The Anti-Corruption Argument for High Public Official Remuneration in Singapore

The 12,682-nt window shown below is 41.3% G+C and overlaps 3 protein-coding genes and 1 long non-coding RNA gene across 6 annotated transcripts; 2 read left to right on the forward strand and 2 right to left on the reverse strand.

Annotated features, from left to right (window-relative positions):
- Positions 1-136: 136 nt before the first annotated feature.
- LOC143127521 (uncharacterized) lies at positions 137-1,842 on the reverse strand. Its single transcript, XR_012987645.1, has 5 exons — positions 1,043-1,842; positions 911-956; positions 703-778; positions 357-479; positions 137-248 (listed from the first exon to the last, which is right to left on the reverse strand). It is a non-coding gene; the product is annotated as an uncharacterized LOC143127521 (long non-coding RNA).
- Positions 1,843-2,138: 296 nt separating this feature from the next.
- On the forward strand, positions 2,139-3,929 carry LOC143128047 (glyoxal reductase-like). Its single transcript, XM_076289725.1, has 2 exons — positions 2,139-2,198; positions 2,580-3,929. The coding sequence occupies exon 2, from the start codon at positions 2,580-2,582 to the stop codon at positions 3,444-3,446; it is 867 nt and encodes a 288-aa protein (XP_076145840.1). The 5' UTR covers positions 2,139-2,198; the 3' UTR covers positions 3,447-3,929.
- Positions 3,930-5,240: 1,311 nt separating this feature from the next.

AbstractThis chapter investigates the anti-corruption argument for a principle of comparability between public and private sectors determining HPO remuneration in Singapore. The analysis use the argumentative structure of Stephen Toulmin and the associated methodology of Analytic Discourse Evaluation, developed by Teun Dekker, as the primary tool of investigation. Part 1 describes the circumstances surrounding the comparably high wages in the Singaporean public sector. Part 2 reconstructs the anti-corruption argument for comparative remuneration of high public officials (HPOs) in Singapore, showing it to rest on normative Claims about fairness. Part 3 evaluates the reconstruction, focusing on the plausibility of the general Claim that a comparative salary reduces HPO corruption, on the mechanism of the principle of comparability, and on the Claim that a comparable salary is a demand of justice.
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